Arrange 9 red cubes, 9 blue cubes and 9 yellow cubes into a large 3 by 3 cube. No row or column of cubes must contain two cubes of the same colour.

Make your own double-sided magic square. But can you complete both sides once you've made the pieces?

Can you make the birds from the egg tangram?

Kate has eight multilink cubes. She has two red ones, two yellow, two green and two blue. She wants to fit them together to make a cube so that each colour shows on each face just once.

This was a problem for our birthday website. Can you use four of these pieces to form a square? How about making a square with all five pieces?

These are pictures of the sea defences at New Brighton. Can you work out what a basic shape might be in both images of the sea wall and work out a way they might fit together?

Investigate the smallest number of moves it takes to turn these mats upside-down if you can only turn exactly three at a time.

How can you arrange the 5 cubes so that you need the smallest number of Brush Loads of paint to cover them? Try with other numbers of cubes as well.

How can you make an angle of 60 degrees by folding a sheet of paper twice?

Delight your friends with this cunning trick! Can you explain how it works?

Here is a version of the game 'Happy Families' for you to make and play.

A game to make and play based on the number line.

Can you fit the tangram pieces into the outline of Little Ming?

Take 5 cubes of one colour and 2 of another colour. How many different ways can you join them if the 5 must touch the table and the 2 must not touch the table?

Here is a solitaire type environment for you to experiment with. Which targets can you reach?

NRICH December 2006 advent calendar - a new tangram for each day in the run-up to Christmas.

Can you order pictures of the development of a frog from frogspawn and of a bean seed growing into a plant?

Our 2008 Advent Calendar has a 'Making Maths' activity for every day in the run-up to Christmas.

Can you each work out the number on your card? What do you notice? How could you sort the cards?

Use the tangram pieces to make our pictures, or to design some of your own!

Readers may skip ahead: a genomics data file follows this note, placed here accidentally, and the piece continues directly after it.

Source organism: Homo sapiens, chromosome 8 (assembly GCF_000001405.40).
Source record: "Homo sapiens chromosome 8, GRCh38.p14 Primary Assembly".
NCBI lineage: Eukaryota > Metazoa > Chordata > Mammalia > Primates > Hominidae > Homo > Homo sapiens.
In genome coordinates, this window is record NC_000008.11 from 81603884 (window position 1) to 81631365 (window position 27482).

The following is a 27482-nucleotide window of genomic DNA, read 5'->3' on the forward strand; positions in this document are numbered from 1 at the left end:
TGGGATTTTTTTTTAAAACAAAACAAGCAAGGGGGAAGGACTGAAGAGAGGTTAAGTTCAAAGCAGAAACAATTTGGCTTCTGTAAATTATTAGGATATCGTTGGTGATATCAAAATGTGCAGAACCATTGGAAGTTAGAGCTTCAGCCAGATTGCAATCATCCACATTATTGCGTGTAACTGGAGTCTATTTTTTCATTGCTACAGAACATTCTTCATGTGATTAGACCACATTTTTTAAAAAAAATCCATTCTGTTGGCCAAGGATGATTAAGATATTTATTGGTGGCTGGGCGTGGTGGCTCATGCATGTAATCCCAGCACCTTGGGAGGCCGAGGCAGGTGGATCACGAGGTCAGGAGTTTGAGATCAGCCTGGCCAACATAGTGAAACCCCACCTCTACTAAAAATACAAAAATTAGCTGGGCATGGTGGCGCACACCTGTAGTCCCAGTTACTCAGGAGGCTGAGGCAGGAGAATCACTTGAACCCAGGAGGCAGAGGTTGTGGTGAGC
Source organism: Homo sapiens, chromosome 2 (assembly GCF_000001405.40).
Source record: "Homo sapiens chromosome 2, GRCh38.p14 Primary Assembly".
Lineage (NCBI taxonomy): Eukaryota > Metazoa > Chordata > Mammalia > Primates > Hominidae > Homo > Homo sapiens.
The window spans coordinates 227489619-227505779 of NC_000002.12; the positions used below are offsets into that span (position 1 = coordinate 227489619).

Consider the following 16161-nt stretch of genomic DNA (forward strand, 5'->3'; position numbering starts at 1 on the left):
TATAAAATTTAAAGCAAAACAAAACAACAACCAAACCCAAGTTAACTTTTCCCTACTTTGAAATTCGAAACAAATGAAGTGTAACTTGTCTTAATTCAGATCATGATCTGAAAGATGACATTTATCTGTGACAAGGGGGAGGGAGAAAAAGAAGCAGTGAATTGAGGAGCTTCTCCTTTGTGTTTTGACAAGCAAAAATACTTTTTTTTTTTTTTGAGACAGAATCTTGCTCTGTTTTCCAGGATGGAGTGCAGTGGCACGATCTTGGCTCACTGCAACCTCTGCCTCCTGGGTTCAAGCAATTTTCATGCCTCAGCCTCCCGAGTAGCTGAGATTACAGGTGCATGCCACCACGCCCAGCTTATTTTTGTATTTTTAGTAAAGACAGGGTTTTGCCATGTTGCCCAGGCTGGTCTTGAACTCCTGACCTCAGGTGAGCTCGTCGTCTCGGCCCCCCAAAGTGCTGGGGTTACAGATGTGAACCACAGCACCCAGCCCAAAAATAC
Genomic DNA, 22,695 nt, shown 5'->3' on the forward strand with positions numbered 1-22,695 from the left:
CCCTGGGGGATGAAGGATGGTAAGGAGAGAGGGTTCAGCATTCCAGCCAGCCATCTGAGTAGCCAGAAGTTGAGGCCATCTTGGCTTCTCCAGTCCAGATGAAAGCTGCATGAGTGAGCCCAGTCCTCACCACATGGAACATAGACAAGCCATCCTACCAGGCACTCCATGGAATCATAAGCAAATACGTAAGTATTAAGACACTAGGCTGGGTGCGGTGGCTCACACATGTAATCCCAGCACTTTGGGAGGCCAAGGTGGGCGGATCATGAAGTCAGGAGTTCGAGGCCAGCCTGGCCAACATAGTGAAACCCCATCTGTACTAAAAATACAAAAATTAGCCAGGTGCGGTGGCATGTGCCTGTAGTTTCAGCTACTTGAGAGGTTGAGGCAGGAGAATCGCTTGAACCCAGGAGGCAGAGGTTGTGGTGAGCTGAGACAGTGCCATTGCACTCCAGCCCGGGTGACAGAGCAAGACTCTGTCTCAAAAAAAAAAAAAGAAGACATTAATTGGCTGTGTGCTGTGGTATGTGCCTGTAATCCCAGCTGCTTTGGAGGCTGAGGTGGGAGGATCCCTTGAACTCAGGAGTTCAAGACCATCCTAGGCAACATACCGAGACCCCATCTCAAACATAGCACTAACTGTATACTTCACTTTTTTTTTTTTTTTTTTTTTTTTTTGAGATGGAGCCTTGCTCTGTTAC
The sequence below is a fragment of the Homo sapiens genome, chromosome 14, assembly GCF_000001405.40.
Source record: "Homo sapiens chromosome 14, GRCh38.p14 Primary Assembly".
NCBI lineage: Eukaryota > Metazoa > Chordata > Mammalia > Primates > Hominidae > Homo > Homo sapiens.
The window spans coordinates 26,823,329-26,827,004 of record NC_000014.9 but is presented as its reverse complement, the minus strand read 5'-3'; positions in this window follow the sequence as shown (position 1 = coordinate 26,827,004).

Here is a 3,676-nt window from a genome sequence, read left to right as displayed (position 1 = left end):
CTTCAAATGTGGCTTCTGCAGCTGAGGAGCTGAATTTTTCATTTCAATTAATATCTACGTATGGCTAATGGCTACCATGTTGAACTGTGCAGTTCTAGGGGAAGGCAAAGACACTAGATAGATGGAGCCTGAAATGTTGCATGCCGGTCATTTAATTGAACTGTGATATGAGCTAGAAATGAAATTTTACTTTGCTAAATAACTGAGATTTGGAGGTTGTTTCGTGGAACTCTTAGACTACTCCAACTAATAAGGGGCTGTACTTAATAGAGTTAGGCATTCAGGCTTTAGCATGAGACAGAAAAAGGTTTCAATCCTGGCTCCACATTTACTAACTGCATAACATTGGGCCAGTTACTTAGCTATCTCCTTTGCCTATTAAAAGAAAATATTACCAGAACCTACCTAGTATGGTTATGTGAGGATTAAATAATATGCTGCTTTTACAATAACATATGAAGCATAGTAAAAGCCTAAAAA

How many models can you find which obey these rules?

A group of children are discussing the height of a tall tree. How would you go about finding out its height?

Can you fit the tangram pieces into the outlines of these people?

If these balls are put on a line with each ball touching the one in front and the one behind, which arrangement makes the shortest line of balls?

Can you fit the tangram pieces into the outline of this telephone?

Can you fit the tangram pieces into the outline of Little Ming playing the board game?

Can you fit the tangram pieces into the outlines of these clocks?

Can you fit the tangram pieces into the outline of this brazier for roasting chestnuts?

Can you fit the tangram pieces into the outline of Little Fung at the table?

These practical challenges are all about making a 'tray' and covering it with paper.

Can you fit the tangram pieces into the outline of Little Ming and Little Fung dancing?

Can you fit the tangram pieces into the outlines of the workmen?

Can you fit the tangram pieces into the outline of these rabbits?

Can you fit the tangram pieces into the outline of the telescope and microscope?

Can you fit the tangram pieces into the outline of this goat and giraffe?

Can you fit the tangram pieces into the outlines of the candle and sundial?

Can you fit the tangram pieces into the outlines of Mai Ling and Chi Wing?

Can you fit the tangram pieces into the outline of the child walking home from school?

Can you fit the tangram pieces into the outlines of the lobster, yacht and cyclist?

Can you fit the tangram pieces into the outlines of the chairs?

Can you fit the tangram pieces into the outline of this shape. How would you describe it?

In this challenge, you will work in a group to investigate circular fences enclosing trees that are planted in square or triangular arrangements.

What are the next three numbers in this sequence? Can you explain why are they called pyramid numbers?

Make a cube out of straws and have a go at this practical challenge.

An activity making various patterns with 2 x 1 rectangular tiles.

Are all the possible combinations of two shapes included in this set of 27 cards? How do you know?

Exploring and predicting folding, cutting and punching holes and making spirals.

How can you put five cereal packets together to make different shapes if you must put them face-to-face?

Can you make dice stairs using the rules stated? How do you know you have all the possible stairs?